The present intention of the Yves Tanguy Committee is to include this work in the revised edition of the catalogue raisonné of his paintings and gouaches.
The serendipitous moment of recognition that led Tanguy to become a painter, and not long afterward commence his creation of these fantastical mental spaces, may sound like a surrealist fable, but it actually happened this way. Having served as a cadet in the merchant marine, Tanguy returned to Paris, but without recourse to any useful trade he drifted from one job to another. It was indeed a fateful day for him at the end of 1922, when standing on the platform of a moving bus, Tanguy caught a glance of two unusual looking paintings in the storefront window of Paul Guillaume's gallery on the rue du Faubourg-St. Honoré. He jumped off the vehicle to get a closer look--the pictures were by Giorgio de Chirico. Only a few years before, André Breton had discovered the art of "il grande metafisico" in the same gallery. Tanguy was enthralled. Not long after, he began to draw and paint. He had no interest in proper training--his efforts were entirely self-taught.
Having seen their landmark exhibition at the Galerie Pierre in 1925, Tanguy sought out the surrealists. He met André Breton at the end of that year, and participated in surrealist events the following spring. He flourished in this company, while remaining true and fast to an inner vision of things: he quickly developed his own distinctive style and subject matter, which owe something to the biomorphic abstraction of Jean Arp and Joan Miró, but more importantly stem from childhood memories of Brittany and his experiences at sea. While he was growing up in Paris, his family made frequent visits to Locronan, the town in coastal Finistère province from which his mother hailed. There he encountered the rude but imposing rock structures, the dolmens and menhirs (fig. 1) that prehistoric people had erected for purposes now lost to us in time. Tanguy enjoyed exploring the marine life in tide pools along the rocky coast, and was fascinated with local legends of the mysterious city of Ys, submerged Atlantis-like beneath the waves offshore.
The motifs that Tanguy paints in his compositions are prolific cellular forms--part organic, part weirdly engineered constructions--that inhabit the vast landscape of no known place. Rendered in meticulous, modeled detail, these bizarre things, or perhaps creatures, manifest the illusion of possessing real substance and their own kind of living existence-ostensibly static, they give the impression of being capable of evolution, growth and even movement, albeit at an imperceptibly glacial pace. In Je te retrouve objet trouvé ("I find you found object") a quartet of oddly amalgamated beings, some more complex than others, have assembled on a curved lunar plain. Each grouping casts a shadow on the gray earth and is also echoed at the left by spindly doppelgangers. The smallest upright form ressembles a disembodied eye, perhaps a reference to the search that the work's title implies, and maybe the horizontal form at the lower center edge is the objet trouvé that has been found. The found object was of course most readily associated with a non-art object with little or no modification that were employed by Picasso in his cubist collages and Duchamp in his ready-mades.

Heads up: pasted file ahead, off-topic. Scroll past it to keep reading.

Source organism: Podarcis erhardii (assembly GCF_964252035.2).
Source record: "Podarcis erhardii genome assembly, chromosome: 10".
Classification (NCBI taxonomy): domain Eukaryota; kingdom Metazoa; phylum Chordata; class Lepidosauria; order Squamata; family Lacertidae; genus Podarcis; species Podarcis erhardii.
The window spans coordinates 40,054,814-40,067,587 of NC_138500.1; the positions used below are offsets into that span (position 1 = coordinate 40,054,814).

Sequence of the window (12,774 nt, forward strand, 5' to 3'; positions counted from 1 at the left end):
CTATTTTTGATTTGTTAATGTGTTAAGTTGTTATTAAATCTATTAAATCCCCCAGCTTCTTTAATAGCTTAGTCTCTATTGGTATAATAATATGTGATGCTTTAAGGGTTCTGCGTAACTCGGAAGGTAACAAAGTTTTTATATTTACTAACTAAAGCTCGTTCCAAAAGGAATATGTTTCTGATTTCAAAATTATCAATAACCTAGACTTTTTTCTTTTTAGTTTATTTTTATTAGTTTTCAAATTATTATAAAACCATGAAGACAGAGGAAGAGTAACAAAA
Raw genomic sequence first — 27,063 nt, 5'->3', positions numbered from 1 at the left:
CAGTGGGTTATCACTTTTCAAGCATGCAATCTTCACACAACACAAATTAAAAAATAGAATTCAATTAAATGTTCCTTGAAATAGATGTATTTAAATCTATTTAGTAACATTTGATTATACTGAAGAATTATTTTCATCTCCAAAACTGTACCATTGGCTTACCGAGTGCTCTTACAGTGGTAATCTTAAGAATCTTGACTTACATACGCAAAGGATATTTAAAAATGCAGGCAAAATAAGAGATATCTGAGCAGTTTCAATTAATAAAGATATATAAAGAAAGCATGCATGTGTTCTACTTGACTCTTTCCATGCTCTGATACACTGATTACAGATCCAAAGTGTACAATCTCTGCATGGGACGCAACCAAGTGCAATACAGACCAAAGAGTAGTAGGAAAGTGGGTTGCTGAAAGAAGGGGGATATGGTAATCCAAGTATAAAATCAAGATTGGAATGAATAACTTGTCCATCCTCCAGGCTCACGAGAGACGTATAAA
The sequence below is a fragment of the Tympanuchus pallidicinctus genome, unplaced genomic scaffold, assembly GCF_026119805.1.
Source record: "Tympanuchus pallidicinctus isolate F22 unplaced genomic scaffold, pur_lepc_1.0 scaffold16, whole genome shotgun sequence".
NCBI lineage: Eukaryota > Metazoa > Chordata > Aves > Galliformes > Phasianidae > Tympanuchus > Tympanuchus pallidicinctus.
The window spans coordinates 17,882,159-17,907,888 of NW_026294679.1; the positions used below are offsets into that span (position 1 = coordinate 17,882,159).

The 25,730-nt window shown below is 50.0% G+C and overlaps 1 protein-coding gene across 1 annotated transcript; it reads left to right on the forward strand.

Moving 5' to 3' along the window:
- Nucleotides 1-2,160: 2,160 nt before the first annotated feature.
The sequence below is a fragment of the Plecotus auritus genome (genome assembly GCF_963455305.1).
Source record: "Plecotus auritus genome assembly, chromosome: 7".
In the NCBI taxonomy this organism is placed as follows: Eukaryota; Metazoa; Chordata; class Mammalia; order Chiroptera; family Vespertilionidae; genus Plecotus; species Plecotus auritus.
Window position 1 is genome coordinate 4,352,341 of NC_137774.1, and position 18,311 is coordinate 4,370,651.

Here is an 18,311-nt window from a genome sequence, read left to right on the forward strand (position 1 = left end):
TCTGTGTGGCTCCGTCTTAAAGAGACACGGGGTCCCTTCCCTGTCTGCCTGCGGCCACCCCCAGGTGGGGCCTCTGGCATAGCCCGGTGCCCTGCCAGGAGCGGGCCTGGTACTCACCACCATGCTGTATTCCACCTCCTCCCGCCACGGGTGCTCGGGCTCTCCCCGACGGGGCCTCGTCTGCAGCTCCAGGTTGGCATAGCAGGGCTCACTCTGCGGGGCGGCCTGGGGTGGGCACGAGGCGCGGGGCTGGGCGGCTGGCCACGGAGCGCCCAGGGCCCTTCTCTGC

The evocation of landscape, filtered through memory and imagination, is the defining constant in Tanguy's art. In this respect Tanguy's work is unique among the surrealist painters, who more typically displayed a multiplicity of subjects and styles. James Thrall Soby wrote: "Once he found his direction--and he found it with a startling abruptness--he followed it with devotion and purity, secret in his quest and oblivious of the pressures of fashion and commerce" (Yves Tanguy, exh. cat., The Museum of Modern Art, New York, 1955, p. 9). Tanguy's conception of a bare, featureless inner landscape was so compelling that it influenced Salvador Dalí, who had the advantage of academic training, to treat his trompe l'oeil landscapes in a similar way. In Tanguy's painted world, the land is vast and empty as far as the eye can see, and the ether above even more expansive, but ominously weighty, bearing down on the creatures that dwell below.
(fig. 1) The Ménee alignment of megalithic stones near Carnac, Brittany. BARCODE: 28500414_FIG